You have already heard about washing your hands, getting plenty of rest, vitamin C and Echinacea, but there are some other things you can do that may not be as familiar.

  • Probiotics: A double-blind, placebo-controlled study appearing in the journal Pediatrics (2009; 124(2): e172-9) looked at the effect supplementation in a group of children between the ages of three and five had on the immune system. The 110 subjects were given either a placebo, Lactobacillus acidophilus NCFM (a single probiotic), or a combination of probiotics. Taking the probiotics provided the test group with a 53% lower incidence of fever (for the single strain) and 73% reduction for the group taking the combination probiotic. Probiotics also reduced other cold and flu symptoms including coughing and runny nose. The group taking the supplement also missed fewer days from day care, 32% fewer days missed for those taking the single strain and 28% fewer days missed for the combination product. Antibiotic use was also less; 68% less in the single strain group and 84% less in the combination group, when compared to controls. These are significant reductions and the authors concluded that daily probiotic supplementation for 6 months (fall/winter) was an effective way to reduce fever and other cold symptoms, and could lower antibiotic use and reduce the number of school days missed.
  • Eat breakfast: A study, involving 100 participants, was performed. It related illness to dietary habits. The subjects kept a diary for 10 weeks; in it they recorded any problems with memory and attention and any illness. Subjects who had more than one illness during the study were less likely to eat breakfast and more likely to drink alcohol. Those who developed more than one illness also tended to have negative, stressful events over the preceding year.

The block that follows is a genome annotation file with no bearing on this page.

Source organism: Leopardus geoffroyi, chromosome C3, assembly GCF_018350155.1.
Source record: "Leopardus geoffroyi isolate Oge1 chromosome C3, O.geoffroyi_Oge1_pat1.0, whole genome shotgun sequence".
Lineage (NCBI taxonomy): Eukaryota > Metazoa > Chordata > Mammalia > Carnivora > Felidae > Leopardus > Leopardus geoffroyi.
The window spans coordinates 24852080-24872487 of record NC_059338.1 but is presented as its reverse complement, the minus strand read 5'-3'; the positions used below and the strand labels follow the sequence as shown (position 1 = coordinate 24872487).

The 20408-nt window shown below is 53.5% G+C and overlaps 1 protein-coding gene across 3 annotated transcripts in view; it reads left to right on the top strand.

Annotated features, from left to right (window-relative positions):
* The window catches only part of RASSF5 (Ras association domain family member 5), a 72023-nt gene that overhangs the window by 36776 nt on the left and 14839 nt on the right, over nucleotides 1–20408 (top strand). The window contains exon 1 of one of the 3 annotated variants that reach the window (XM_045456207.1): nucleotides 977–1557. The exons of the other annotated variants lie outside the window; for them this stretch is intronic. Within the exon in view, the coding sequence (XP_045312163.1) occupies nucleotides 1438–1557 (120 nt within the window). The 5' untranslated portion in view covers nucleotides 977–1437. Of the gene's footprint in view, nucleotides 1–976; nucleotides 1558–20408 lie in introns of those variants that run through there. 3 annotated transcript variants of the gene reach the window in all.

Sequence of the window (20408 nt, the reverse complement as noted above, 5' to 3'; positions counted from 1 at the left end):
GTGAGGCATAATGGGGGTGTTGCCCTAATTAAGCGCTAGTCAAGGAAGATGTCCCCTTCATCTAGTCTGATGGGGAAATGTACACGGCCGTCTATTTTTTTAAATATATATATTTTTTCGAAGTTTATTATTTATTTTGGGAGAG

• Vitamin D: Seldom thought of as an immune vitamin, some scientists think that part of the reason for flu season is the short days—less sunlight and vitamin D.
  • Watch your diet: Diet is very important. Sugar and refined flour products stress the immune system. Similarly, hydrogenated oils and deep-fried foods should be avoided. Fresh, brightly colored produce will help to boost your immune system. Fresh produce is high in vitamin C. The bright color in plant foods is from carotenes and bioflavonoids. These are powerful antioxidants that will help to protect your cells. The carotenes are precursors to vitamin A.
  • Get your stress levels under control: Stress really puts a strain on the immune system and can increase your chances of getting sick. Researchers from the University of Florida and the University of Iowa and reported in the Journal of Psychosomatic Medicine (May, 2001). According to the article, those who reported having a lot of pain and stress were more likely to become sick that those who claimed to have only a little pain and stress. It is reasonable to expect that other stressful procedures may hamper immune function.


The idea behind vaccines is to confer immunity to a specific virus. Why not take steps to improve general immunity. We hear that half of Europe died during the Bubonic Plague in the 14th century. That means that the other half didn’t die—better immunity. We use language like, “I caught a cold,” or “I caught the flu”. It makes it sound like the virus has moves like LeBron James. It fakes left, spins right and slam dunks into you. But we know that even in a pandemic, not everyone gets sick. So you want to enhance your immune system as much as possible.